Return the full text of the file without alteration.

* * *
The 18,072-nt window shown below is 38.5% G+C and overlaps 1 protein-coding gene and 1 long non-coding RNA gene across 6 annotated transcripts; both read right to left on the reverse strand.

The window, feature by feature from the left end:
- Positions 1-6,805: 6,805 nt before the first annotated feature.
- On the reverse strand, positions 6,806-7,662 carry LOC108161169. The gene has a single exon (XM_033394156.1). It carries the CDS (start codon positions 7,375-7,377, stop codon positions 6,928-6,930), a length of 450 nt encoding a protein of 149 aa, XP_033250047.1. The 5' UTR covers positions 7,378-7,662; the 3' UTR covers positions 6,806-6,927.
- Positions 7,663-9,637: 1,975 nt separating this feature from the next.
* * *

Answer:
The 18,072-nt window shown below is 38.5% G+C and overlaps 1 protein-coding gene and 1 long non-coding RNA gene across 6 annotated transcripts; both read right to left on the reverse strand.

The window, feature by feature from the left end:
- Positions 1-6,805: 6,805 nt before the first annotated feature.
- On the reverse strand, positions 6,806-7,662 carry LOC108161169. The gene has a single exon (XM_033394156.1). It carries the CDS (start codon positions 7,375-7,377, stop codon positions 6,928-6,930), a length of 450 nt encoding a protein of 149 aa, XP_033250047.1. The 5' UTR covers positions 7,378-7,662; the 3' UTR covers positions 6,806-6,927.
- Positions 7,663-9,637: 1,975 nt separating this feature from the next.